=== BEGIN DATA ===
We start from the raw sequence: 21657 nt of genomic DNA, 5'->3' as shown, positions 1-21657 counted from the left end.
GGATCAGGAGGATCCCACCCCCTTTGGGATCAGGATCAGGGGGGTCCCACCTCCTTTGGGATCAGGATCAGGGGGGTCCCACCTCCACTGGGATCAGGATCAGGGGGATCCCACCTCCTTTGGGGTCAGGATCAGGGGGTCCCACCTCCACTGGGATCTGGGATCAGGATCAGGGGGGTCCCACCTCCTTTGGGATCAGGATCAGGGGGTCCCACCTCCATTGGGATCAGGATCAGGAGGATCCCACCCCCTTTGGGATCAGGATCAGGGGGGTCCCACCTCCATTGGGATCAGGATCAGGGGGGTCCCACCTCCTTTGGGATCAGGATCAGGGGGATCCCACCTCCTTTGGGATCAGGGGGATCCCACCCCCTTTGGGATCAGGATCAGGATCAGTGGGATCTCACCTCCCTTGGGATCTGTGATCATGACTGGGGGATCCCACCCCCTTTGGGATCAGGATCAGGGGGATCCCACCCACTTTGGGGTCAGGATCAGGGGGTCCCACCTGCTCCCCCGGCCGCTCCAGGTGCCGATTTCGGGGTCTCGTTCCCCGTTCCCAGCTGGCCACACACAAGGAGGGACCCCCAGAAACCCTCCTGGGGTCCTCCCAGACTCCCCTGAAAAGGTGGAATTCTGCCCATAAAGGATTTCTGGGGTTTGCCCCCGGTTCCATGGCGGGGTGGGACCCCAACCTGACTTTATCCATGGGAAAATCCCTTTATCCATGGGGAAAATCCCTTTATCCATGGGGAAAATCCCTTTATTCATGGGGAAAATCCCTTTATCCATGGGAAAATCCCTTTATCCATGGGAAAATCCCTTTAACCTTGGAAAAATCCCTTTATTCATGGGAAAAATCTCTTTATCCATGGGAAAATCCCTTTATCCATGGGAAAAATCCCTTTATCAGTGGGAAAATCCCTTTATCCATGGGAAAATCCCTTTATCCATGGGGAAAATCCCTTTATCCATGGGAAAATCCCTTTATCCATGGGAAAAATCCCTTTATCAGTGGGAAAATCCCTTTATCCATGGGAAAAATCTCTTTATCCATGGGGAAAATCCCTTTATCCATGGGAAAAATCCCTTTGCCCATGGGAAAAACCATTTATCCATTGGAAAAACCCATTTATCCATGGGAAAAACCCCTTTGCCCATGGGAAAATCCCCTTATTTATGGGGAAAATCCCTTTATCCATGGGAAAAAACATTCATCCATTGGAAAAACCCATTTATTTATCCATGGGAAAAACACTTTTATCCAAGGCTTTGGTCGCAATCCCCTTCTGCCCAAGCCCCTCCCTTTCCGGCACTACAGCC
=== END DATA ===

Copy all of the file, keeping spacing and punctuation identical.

We start from the raw sequence: 21657 nt of genomic DNA, 5'->3' as shown, positions 1-21657 counted from the left end.
GGATCAGGAGGATCCCACCCCCTTTGGGATCAGGATCAGGGGGGTCCCACCTCCTTTGGGATCAGGATCAGGGGGGTCCCACCTCCACTGGGATCAGGATCAGGGGGATCCCACCTCCTTTGGGGTCAGGATCAGGGGGTCCCACCTCCACTGGGATCTGGGATCAGGATCAGGGGGGTCCCACCTCCTTTGGGATCAGGATCAGGGGGTCCCACCTCCATTGGGATCAGGATCAGGAGGATCCCACCCCCTTTGGGATCAGGATCAGGGGGGTCCCACCTCCATTGGGATCAGGATCAGGGGGGTCCCACCTCCTTTGGGATCAGGATCAGGGGGATCCCACCTCCTTTGGGATCAGGGGGATCCCACCCCCTTTGGGATCAGGATCAGGATCAGTGGGATCTCACCTCCCTTGGGATCTGTGATCATGACTGGGGGATCCCACCCCCTTTGGGATCAGGATCAGGGGGATCCCACCCACTTTGGGGTCAGGATCAGGGGGTCCCACCTGCTCCCCCGGCCGCTCCAGGTGCCGATTTCGGGGTCTCGTTCCCCGTTCCCAGCTGGCCACACACAAGGAGGGACCCCCAGAAACCCTCCTGGGGTCCTCCCAGACTCCCCTGAAAAGGTGGAATTCTGCCCATAAAGGATTTCTGGGGTTTGCCCCCGGTTCCATGGCGGGGTGGGACCCCAACCTGACTTTATCCATGGGAAAATCCCTTTATCCATGGGGAAAATCCCTTTATCCATGGGGAAAATCCCTTTATTCATGGGGAAAATCCCTTTATCCATGGGAAAATCCCTTTATCCATGGGAAAATCCCTTTAACCTTGGAAAAATCCCTTTATTCATGGGAAAAATCTCTTTATCCATGGGAAAATCCCTTTATCCATGGGAAAAATCCCTTTATCAGTGGGAAAATCCCTTTATCCATGGGAAAATCCCTTTATCCATGGGGAAAATCCCTTTATCCATGGGAAAATCCCTTTATCCATGGGAAAAATCCCTTTATCAGTGGGAAAATCCCTTTATCCATGGGAAAAATCTCTTTATCCATGGGGAAAATCCCTTTATCCATGGGAAAAATCCCTTTGCCCATGGGAAAAACCATTTATCCATTGGAAAAACCCATTTATCCATGGGAAAAACCCCTTTGCCCATGGGAAAATCCCCTTATTTATGGGGAAAATCCCTTTATCCATGGGAAAAAACATTCATCCATTGGAAAAACCCATTTATTTATCCATGGGAAAAACACTTTTATCCAAGGCTTTGGTCGCAATCCCCTTCTGCCCAAGCCCCTCCCTTTCCGGCACTACAGCC